Vitamin K: dried herbs (basil, sage, thyme, marjoram, oregano), fresh herbs (parsley, basil), greens (kale, dandelion, collards, turnip, mustard, beet, Swiss Chard), broccoli, cabbage, carrots, blackberries, blueberries, raspberries, figs
Calcium - Dried savory, celery seed, dried thyme, dried dill, dried marjoram, sage, oregano, spearmint, parsley, poppy seed, chervil, dried basil, comfrey, sesame seeds, flax seeds, raw turnip greens, Dandelion greens, Kale, Mustard Greens, amaranth leaves, collard greens, and kudzu*. Also savory, spearmint, rosemary, chervil, fennel and coriander seed. Book: chamomile, chicory, cleavers, coltsfoot, horsetail, mustard, sorrel, plantain, willow.
Cobalt - is the precursor to vitamin B12 and goats can synthesize their own B12 if they get cobalt in their diet. I have not been able to find a specific list of goat acceptable foods that are rich in cobalt (i.e. vegan). Several places vaguely mention green leafy vegetables and pulses, but cobalt is usually found in animal foods, which goats do not eat. As with all minerals, plants can only take up what is available in the soil, which is why we're including cobalt in our remineralization program. My goats currently get their cobalt from their goat minerals.
Copper - sesame, sunflower, pumpkin, & squash seeds, Dried Basil, Marjoram, Oregano, Thyme, Savory, and Parsley. Also dried basil, coriander leaf, spearmint, fennel seed, and dill. Book: burdock, chickweed, chicory, cleavers, dandelion, fennel, garlic, horseradish, sorrel, yarrow.
Iodine - seaweed. Commonly Thorvin Kelp is offered to goats, complete nutritional analysis here. Book: asparagus, cleavers, garlic. I live inland so obviously cannot grow seaweed. Kelp, however, is used as a soil amendment, and that may be an option for me to try. How much of the iodine is picked up by plants I don't know. It's something I'll have to research further.
Iron - Dried Thyme, dried Parsley, dried Spearmint, dried Marjoram, Cumin Seed, dried Dill, dried Oregano, dried Coriander, dried Basil, ground Turmeric, ground Savory, Anise Seed, Fenugreek Seed, dried Tarragon, dried Chervil, dried Rosemary, seeds (pumpkin, squash, sesame, sunflower, fenugreek, and fennel), and kudzu*. Also bamboo. Book: asparagus, blackberry, burdock, chicory, comfrey, dandelion, nettle, parsley, raspberry, rose, scullcap, strawberry, vervain, wormwood.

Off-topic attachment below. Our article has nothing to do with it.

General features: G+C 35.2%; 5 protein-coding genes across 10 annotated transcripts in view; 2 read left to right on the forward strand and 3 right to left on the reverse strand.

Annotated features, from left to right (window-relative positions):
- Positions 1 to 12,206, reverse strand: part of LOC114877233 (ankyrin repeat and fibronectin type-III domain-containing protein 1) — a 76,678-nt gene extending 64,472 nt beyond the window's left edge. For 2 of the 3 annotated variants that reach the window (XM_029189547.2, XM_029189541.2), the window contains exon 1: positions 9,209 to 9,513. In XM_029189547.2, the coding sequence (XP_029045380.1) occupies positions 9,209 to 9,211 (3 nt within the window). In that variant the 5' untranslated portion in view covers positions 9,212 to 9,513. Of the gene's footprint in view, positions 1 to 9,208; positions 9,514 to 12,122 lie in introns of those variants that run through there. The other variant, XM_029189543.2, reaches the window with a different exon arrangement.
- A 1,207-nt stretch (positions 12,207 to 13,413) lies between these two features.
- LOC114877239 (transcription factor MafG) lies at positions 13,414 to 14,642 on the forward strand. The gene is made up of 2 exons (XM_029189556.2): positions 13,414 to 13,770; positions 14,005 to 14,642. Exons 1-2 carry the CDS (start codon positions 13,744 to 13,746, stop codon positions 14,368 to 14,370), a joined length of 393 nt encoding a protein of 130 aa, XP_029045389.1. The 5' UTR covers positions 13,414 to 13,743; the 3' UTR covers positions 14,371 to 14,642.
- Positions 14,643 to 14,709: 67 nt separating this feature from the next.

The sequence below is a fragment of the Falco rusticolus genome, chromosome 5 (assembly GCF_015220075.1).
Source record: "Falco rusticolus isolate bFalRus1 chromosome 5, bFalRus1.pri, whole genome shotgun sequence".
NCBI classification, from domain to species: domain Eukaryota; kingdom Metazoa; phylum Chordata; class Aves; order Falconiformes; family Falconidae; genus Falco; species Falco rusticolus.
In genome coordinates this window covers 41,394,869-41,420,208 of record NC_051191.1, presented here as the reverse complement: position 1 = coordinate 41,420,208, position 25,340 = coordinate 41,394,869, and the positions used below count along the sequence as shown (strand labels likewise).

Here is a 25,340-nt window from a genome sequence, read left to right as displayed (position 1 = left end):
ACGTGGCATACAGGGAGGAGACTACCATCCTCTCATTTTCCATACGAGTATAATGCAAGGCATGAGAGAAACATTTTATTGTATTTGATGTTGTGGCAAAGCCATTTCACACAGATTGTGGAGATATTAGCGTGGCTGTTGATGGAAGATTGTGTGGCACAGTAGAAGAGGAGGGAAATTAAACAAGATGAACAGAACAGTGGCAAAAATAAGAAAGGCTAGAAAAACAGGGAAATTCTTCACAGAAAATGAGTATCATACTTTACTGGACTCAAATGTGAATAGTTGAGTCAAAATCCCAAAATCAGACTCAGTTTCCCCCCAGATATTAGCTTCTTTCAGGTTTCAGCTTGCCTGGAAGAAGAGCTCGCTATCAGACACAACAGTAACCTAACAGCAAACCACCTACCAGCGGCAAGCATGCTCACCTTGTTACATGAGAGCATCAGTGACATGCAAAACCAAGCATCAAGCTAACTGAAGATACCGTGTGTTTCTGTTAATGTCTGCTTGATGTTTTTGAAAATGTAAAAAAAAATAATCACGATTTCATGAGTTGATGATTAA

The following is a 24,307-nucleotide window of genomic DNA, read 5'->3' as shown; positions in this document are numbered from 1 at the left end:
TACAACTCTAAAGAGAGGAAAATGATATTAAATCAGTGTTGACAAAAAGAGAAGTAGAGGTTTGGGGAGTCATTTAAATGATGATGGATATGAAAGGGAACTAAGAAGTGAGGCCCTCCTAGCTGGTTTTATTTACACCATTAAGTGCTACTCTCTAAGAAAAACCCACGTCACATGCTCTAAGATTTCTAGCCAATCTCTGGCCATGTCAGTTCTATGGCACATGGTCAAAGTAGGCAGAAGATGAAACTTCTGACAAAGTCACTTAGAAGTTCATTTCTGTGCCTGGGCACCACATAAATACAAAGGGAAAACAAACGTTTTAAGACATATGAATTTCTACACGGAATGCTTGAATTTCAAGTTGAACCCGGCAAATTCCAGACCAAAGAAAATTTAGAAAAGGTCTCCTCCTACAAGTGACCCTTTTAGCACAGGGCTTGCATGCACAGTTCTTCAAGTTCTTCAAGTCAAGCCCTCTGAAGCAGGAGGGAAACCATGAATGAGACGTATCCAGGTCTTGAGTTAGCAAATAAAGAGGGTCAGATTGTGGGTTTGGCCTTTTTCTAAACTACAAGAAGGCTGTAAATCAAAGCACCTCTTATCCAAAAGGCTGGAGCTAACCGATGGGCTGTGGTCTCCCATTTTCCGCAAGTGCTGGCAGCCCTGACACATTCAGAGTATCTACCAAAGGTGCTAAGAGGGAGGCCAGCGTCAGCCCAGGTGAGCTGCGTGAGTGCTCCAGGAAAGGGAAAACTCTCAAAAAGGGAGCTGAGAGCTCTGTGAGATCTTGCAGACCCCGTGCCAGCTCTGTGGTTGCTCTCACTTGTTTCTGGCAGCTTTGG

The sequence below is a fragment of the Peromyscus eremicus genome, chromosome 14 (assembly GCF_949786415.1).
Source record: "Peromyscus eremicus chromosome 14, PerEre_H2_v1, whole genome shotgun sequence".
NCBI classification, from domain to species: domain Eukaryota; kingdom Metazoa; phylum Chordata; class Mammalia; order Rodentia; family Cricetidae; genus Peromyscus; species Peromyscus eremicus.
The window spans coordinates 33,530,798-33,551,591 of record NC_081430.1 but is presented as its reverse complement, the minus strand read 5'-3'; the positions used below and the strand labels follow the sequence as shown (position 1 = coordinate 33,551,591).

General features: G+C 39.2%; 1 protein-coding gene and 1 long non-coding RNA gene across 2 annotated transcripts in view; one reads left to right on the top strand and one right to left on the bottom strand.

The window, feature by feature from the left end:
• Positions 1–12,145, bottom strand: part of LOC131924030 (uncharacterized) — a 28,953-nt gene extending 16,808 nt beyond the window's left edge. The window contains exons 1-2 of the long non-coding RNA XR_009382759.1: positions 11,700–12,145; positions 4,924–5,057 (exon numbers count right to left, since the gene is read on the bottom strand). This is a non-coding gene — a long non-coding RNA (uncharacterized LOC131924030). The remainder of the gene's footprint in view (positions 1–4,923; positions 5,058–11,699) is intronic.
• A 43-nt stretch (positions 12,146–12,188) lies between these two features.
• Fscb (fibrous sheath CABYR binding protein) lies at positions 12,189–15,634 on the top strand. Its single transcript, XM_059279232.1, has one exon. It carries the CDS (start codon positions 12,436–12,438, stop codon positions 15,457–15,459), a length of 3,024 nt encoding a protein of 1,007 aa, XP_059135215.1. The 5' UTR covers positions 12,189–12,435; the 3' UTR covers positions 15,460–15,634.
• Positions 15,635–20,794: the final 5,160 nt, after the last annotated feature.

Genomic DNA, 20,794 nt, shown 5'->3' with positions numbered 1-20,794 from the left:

Magnesium - Bran (Rice, Wheat, and Oat), Dried Coriander, Spearmint, Dill, Sage (not for milking does), Basil, Savory, seeds (pumpkin, squash, watermelon Flax, Sesame, & sunflower), and molasses. Also parsley, fennel seed, marjoram, oregano, dill & thyme. Book: Carrot leaves, dandelion, hop, marshmallow, meadowsweet, mullein, oak, slippery elm, rose.
Manganese - dried ginger, dry spearmint, parsley, dried marjoram, wheat germ, bran (Rice, Wheat, and Oat), seeds (pumpkin, squash, sesame, and sunflower). Also basil, thyme, fennel, coriander, savory, oregano, dill, and bamboo.
Phosphorous - bran, wheat germ, seeds (pumpkin, squash, sesame, sunflower, and flax). Book: chickweed, dill, golden rod, marigold. [Note: pregnant does need a particular calcium to phosphorous ratio to prevent hypocalcemia, more on that here.]
Potassium - spinach, Swiss Chard, Kale, Collards. bananas, parsley, dill, basil, rice bran, molasses, seeds (squash, pumpkin, sunflower, watermelon). Also chervil, coriander leaves, spearmint, fennel seed, marjoram, ginger, and oregano. Book: borage, carrot leaves, chamomile, couch grass, dandelion, elder, honeysuckle, meadowsweet, mullein, nettle, oak, peppermint, plantain, scullcap, wormwood.
Selenium - sunflower seeds, bran (wheat, oat, rice), garlic, chervil, fenugreek, ginger, and dried chervil, coriander, parsley, and dill seed.
Sodium - Book: cleavers, clover, comfrey, dill, fennel, garlic, marshmallow, nettle, violet, woodruff
Zinc - wheat germ, seeds (pumpkin, squash, watermelon, sesame), and buckwheat. Dried herbs and seeds: chervil, basil, thyme, parsley, coriander, sage (not for milking does), savory, ginger, and seeds (dill, coriander, and fennel).
That's my preliminary list. Much of it I already grow, or have the potential to grow. Much of it I already feed to my goats. My goal is to grow more, and especially dry more, to feed during winter. I can't give you specific dosages other than to say that herbs used as top dressings to feed are usually given in amounts of teaspoons or tablespoons.
Lastly, there are two more webpages I'd like to pass along. Both are useful resources in regards to herbs for goats:
A book I would recommend is Natural Goat Care by Pat Coleby. I did a book review if you're interested, here. This information is also reproduced in my book 5 Acres & A Dream The Book, appendix C.
*Analysis is for cooked kudzu leaves and roots.
DIY Vitamins & Minerals For Goats © March 2013